This week I’m bringing you back one of our earliest guests from series one, Anna Parker-Naples. In series one we talked about imposter syndrome and that fear of getting yourself out there and being visible. Anna’s progress in her business has been incredibly inspiring to watch, and I’m delighted to have her back this week to talk about the power of podcasting and how you can get more visible through podcasting.
Having run a podcast myself now for just over a year I’ve really recognised not just the marketing impact that a podcast can bring to your business, but also from a confidence perspective. I would 100% say that now I would call myself a confident content creator, yet 12 months ago I was fiercely fearful of it. But I showed up every week and continued to produce regular content, and it actually becomes incredibly habitual. If I have 10 minutes spare in my day now, I just want to go and create more content. And that proves to me that with consistency with your message and purpose in terms of what you want to create in the world, you can also achieve this for yourself. Podcasting is a huge opportunity to get your message and purpose into the world with the work that you do.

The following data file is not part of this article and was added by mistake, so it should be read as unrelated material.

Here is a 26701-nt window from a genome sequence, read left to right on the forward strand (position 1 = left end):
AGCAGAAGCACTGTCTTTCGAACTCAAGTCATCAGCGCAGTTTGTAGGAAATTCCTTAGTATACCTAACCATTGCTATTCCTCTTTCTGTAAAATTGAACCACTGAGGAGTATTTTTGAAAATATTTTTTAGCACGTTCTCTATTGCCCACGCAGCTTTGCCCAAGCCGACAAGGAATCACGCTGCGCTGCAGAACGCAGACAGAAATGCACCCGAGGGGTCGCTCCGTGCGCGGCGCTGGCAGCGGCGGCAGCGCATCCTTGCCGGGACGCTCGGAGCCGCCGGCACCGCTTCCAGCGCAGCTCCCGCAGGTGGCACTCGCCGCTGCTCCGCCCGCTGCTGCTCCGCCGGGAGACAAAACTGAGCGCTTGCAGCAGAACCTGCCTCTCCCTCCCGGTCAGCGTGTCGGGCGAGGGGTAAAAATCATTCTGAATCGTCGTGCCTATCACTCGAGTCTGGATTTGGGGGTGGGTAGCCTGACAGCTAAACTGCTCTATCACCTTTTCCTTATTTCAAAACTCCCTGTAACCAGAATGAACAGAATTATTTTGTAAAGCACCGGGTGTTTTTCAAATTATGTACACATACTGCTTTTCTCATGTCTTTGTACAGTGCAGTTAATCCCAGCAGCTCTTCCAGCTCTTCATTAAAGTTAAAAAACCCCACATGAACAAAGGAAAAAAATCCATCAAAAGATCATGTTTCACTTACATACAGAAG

Anna Parker-Naples is a best-selling author, host of the top ranking podcast called Entrepreneurs Get Visible, an award-winning business coach, and a master NLP practitioner. She helps ambitious entrepreneurs and creatives to really stand out as an authority in their field. She now shares her knowledge to help others spread their message far and wide through the power of podcasts.
Great to have you back Anna! I’d love to start by talking about the last 12 months for you. The growth in your visibility has been astonishing!
I would say my growth has been over approximately the last 15 months. I decided that my work was no longer for mums – I had been very much in that mum space – but I decided that my mission was to help people get out there, do more with their success, and do more with their lives and their own feeling having a mission or a purpose. I was most interested in working with people who are ambitious and perhaps leaders or emerging leaders. I took things from working under a brand to working under my own name, and everything being about my journey and my story.